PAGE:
Mexico closes US-owned factory for allegedly refusing to sell ventilators to Mexican hospitals


The border state of Baja California North of Mexico shut down a factory run by Anglo-American healthcare company Smiths Medical on Friday for allegedly refusing to sell ventilators to Mexican hospitals.

Baja California Governor Jaime Bonilla said the company has refused to sell some of the machines in Mexico, which are absolutely necessary to treat patients with coronavirus.

Bonilla said the company continued to operate its assembly plant on the pretext that it was providing an “essential” service, while most non-essential factories were closed to fight the pandemic.

But Bonilla ordered the Smiths Medical plant shut down because he argued that it does not provide essential services to Mexicans and therefore does not comply with health emergency measures.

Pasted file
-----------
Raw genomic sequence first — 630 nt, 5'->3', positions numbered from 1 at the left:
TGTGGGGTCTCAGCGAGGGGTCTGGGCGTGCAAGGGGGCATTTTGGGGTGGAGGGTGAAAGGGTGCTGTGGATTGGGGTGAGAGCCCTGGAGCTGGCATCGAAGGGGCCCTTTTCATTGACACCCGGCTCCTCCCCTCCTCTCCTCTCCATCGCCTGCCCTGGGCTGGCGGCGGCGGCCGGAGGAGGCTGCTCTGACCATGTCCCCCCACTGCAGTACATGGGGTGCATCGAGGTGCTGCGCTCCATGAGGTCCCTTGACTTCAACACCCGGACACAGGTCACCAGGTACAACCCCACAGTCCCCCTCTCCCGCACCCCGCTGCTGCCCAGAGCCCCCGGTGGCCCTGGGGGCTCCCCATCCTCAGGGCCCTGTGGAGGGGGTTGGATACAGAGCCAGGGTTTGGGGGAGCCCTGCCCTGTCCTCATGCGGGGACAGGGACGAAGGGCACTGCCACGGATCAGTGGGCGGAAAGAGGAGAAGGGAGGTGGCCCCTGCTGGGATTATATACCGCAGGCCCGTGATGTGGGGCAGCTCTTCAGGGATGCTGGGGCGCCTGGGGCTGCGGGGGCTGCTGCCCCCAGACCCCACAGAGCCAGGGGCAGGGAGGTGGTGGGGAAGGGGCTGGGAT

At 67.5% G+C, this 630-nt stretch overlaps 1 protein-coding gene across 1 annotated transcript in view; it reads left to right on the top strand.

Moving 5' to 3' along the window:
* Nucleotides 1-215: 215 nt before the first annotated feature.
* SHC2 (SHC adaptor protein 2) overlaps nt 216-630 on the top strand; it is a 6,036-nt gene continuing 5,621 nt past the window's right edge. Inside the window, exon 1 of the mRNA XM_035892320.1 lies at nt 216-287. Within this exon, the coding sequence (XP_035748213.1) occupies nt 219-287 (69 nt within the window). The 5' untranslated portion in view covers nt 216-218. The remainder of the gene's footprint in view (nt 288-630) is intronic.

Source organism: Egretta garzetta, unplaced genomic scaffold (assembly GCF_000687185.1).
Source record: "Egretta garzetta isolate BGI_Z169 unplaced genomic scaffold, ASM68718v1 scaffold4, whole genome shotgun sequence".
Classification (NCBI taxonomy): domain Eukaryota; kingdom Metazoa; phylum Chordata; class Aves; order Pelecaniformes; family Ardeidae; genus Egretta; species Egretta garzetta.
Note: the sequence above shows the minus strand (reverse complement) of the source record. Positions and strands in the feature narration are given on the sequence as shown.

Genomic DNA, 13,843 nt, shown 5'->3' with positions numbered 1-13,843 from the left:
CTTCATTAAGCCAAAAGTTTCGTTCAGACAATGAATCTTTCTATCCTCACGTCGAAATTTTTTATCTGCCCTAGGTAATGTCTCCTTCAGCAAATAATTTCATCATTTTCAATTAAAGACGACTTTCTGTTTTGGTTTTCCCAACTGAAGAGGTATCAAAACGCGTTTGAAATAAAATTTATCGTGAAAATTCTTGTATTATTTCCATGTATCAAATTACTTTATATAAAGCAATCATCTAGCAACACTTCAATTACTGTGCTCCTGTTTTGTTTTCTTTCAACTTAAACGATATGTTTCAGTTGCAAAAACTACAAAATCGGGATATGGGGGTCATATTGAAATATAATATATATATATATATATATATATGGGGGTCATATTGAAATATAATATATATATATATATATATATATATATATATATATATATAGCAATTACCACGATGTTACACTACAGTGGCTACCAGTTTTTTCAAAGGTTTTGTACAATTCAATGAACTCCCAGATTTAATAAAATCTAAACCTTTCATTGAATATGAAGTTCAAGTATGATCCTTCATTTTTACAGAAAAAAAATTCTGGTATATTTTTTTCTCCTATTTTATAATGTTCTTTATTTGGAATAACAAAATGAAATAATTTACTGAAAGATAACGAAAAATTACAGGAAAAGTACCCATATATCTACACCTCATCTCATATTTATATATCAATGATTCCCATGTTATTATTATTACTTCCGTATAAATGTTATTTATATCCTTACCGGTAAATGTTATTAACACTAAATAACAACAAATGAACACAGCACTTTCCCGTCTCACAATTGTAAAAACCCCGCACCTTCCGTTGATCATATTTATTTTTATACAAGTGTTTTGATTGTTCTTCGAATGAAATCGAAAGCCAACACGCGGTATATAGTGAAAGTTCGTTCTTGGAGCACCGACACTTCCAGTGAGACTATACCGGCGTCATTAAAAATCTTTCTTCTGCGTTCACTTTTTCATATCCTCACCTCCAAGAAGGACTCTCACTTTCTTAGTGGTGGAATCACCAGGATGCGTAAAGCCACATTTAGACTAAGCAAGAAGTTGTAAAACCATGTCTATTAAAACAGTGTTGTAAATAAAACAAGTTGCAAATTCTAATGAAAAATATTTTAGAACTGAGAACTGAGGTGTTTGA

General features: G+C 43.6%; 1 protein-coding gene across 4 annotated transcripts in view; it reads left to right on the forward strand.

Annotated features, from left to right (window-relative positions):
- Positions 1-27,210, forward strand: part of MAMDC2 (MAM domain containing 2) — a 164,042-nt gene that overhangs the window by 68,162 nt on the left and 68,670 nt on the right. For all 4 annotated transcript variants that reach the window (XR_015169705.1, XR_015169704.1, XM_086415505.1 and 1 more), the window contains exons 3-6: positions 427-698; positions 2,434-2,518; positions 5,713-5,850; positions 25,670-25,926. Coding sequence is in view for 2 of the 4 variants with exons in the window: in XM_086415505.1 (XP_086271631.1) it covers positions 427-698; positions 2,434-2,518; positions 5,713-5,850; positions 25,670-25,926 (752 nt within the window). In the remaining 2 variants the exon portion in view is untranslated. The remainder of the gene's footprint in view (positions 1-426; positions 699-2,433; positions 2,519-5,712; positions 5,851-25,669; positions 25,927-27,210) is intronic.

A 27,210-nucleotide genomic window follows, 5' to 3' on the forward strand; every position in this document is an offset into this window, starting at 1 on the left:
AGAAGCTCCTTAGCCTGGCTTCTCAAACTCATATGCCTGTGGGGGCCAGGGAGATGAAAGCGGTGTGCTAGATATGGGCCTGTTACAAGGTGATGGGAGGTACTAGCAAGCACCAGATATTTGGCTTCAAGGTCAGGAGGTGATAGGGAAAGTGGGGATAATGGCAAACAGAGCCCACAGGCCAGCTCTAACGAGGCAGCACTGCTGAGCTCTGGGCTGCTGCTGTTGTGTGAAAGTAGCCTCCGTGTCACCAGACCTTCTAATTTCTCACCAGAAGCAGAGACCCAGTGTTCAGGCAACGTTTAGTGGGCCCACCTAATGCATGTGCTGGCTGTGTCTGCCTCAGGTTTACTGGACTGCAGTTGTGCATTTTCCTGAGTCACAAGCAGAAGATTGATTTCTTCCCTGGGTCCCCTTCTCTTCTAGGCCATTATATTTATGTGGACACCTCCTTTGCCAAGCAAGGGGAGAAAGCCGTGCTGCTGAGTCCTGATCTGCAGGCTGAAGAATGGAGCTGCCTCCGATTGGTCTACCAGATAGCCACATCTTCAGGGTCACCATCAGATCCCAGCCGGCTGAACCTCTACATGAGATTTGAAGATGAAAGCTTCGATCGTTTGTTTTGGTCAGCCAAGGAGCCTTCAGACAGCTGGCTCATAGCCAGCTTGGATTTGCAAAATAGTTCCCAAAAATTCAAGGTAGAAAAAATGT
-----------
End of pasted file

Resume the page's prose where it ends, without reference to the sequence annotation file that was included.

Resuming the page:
“We told them if you want us to consider you essential, you have to provide an advantage to the people of Baja California by selling us respirators because we need them,” said Bonilla. “They said” no, we’re not going to sell you anything, we’re just going to keep using your work. ” “

Bonilla accused the company of contacting the Mexican foreign secretary and the US ambassador to try to reverse the closure order. But he vowed not to give in to the pressure.

The company did not immediately respond to requests for comment. Industry sources have argued that the plant is an export-only plant that operates under special rules that allow it to import raw materials and parts duty-free, provided they are re-exported and not sold on the local market.

Based in Minneapolis, Minnesota, the company is owned by Smiths Group plc, based in the United Kingdom.

Mexico now has 3,844 cases of new coronavirus, with 233 deaths in the country.


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